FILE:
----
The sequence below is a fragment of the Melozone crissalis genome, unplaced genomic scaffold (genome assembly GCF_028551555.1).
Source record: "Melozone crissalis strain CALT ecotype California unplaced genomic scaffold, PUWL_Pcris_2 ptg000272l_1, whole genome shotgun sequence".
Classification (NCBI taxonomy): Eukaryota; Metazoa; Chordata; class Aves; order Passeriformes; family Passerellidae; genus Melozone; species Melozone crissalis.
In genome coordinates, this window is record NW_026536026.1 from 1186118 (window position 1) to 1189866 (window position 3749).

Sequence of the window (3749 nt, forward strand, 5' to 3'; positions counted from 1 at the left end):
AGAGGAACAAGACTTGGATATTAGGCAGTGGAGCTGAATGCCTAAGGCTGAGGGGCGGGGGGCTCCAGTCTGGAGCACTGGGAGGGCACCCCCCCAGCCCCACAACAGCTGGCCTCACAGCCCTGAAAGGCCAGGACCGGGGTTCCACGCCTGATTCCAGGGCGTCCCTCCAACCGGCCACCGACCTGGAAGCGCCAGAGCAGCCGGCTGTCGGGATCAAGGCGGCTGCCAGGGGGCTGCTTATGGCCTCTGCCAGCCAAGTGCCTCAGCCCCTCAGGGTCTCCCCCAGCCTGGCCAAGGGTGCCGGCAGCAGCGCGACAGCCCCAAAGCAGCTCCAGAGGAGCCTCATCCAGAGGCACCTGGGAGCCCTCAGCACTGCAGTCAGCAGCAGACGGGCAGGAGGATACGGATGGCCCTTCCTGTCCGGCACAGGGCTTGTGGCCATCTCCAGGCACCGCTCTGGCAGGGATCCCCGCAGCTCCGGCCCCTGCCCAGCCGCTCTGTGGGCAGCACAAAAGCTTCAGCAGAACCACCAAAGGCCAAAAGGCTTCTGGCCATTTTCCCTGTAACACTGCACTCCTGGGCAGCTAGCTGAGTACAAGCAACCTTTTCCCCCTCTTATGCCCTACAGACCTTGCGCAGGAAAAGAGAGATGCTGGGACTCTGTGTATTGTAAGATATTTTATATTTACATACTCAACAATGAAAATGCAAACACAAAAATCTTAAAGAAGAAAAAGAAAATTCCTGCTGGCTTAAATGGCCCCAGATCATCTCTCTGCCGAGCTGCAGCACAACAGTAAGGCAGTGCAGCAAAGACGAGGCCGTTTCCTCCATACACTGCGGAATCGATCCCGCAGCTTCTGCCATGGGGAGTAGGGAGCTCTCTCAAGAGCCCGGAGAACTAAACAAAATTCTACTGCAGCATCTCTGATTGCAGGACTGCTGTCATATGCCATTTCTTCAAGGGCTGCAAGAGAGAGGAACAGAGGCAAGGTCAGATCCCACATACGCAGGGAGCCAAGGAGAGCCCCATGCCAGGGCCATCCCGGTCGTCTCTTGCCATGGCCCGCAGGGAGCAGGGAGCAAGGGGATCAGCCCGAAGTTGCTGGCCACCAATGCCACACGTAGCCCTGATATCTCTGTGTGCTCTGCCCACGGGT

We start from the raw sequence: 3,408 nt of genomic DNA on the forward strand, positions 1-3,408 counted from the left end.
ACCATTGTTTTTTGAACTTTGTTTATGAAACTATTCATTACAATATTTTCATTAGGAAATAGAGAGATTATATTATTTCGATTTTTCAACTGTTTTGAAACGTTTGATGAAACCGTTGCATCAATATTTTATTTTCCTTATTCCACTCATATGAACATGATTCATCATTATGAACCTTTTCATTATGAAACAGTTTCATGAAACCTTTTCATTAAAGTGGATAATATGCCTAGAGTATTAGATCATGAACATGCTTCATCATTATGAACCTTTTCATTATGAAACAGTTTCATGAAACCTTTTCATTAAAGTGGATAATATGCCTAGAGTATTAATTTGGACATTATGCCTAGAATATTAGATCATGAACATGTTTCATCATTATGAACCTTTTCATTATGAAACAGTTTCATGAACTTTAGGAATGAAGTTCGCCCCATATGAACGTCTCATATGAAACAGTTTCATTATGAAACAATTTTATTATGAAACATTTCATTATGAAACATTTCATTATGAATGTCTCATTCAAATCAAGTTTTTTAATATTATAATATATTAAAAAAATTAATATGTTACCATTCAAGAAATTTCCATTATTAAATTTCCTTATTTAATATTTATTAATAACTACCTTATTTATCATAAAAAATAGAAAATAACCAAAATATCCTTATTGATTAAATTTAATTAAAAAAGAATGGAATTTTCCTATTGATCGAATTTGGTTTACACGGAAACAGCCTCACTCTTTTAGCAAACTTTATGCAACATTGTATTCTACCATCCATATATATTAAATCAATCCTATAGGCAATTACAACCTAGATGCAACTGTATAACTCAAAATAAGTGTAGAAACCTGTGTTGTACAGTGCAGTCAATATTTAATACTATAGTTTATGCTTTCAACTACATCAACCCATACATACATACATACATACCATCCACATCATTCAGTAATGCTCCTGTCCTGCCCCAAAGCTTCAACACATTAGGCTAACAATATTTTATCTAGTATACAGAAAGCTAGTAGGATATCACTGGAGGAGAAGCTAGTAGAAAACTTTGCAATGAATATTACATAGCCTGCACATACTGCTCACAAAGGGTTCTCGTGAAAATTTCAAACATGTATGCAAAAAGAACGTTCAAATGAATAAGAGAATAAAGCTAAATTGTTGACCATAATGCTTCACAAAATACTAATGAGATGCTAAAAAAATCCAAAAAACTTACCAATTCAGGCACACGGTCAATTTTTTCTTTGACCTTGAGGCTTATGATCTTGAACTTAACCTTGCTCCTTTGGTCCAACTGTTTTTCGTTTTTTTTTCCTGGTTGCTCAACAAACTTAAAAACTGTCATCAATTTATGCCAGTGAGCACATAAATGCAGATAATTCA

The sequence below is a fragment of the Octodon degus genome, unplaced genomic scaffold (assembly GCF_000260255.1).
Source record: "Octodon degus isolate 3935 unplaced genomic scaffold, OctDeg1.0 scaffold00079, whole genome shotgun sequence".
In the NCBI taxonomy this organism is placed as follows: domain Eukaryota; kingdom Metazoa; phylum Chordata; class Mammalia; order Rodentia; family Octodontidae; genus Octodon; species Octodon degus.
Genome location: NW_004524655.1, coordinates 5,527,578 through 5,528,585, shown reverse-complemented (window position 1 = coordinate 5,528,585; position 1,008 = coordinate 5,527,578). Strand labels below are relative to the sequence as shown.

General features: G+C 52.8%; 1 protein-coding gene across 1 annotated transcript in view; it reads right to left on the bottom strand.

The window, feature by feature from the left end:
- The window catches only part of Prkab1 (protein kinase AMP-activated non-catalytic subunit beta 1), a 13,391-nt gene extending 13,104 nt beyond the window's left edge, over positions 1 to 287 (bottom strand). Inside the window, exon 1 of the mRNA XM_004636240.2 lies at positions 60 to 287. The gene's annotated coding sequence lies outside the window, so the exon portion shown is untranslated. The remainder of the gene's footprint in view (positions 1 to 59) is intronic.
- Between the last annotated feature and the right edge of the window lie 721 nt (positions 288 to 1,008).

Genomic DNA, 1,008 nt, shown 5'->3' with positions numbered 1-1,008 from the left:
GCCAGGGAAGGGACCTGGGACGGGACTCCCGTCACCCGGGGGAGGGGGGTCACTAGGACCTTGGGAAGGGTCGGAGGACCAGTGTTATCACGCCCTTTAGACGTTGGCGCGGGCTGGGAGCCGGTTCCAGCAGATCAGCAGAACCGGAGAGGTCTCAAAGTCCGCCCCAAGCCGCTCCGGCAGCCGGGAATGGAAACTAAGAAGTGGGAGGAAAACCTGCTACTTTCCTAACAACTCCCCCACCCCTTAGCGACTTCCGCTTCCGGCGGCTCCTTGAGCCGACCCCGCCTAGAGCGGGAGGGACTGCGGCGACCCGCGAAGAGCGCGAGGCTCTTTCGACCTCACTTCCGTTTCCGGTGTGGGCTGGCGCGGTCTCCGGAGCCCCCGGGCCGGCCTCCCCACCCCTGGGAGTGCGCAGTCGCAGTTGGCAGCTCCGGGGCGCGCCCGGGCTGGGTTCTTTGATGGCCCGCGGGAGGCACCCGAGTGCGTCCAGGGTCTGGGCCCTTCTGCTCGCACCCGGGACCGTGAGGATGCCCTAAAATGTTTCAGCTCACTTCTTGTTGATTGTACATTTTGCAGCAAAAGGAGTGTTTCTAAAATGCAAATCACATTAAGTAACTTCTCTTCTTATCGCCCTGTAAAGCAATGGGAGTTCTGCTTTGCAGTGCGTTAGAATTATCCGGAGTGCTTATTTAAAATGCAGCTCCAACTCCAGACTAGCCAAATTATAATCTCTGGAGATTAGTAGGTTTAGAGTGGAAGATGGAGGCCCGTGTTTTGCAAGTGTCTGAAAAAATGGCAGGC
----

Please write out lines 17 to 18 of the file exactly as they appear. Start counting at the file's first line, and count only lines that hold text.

Genomic DNA, 1,008 nt, shown 5'->3' with positions numbered 1-1,008 from the left:
GCCAGGGAAGGGACCTGGGACGGGACTCCCGTCACCCGGGGGAGGGGGGTCACTAGGACCTTGGGAAGGGTCGGAGGACCAGTGTTATCACGCCCTTTAGACGTTGGCGCGGGCTGGGAGCCGGTTCCAGCAGATCAGCAGAACCGGAGAGGTCTCAAAGTCCGCCCCAAGCCGCTCCGGCAGCCGGGAATGGAAACTAAGAAGTGGGAGGAAAACCTGCTACTTTCCTAACAACTCCCCCACCCCTTAGCGACTTCCGCTTCCGGCGGCTCCTTGAGCCGACCCCGCCTAGAGCGGGAGGGACTGCGGCGACCCGCGAAGAGCGCGAGGCTCTTTCGACCTCACTTCCGTTTCCGGTGTGGGCTGGCGCGGTCTCCGGAGCCCCCGGGCCGGCCTCCCCACCCCTGGGAGTGCGCAGTCGCAGTTGGCAGCTCCGGGGCGCGCCCGGGCTGGGTTCTTTGATGGCCCGCGGGAGGCACCCGAGTGCGTCCAGGGTCTGGGCCCTTCTGCTCGCACCCGGGACCGTGAGGATGCCCTAAAATGTTTCAGCTCACTTCTTGTTGATTGTACATTTTGCAGCAAAAGGAGTGTTTCTAAAATGCAAATCACATTAAGTAACTTCTCTTCTTATCGCCCTGTAAAGCAATGGGAGTTCTGCTTTGCAGTGCGTTAGAATTATCCGGAGTGCTTATTTAAAATGCAGCTCCAACTCCAGACTAGCCAAATTATAATCTCTGGAGATTAGTAGGTTTAGAGTGGAAGATGGAGGCCCGTGTTTTGCAAGTGTCTGAAAAAATGGCAGGC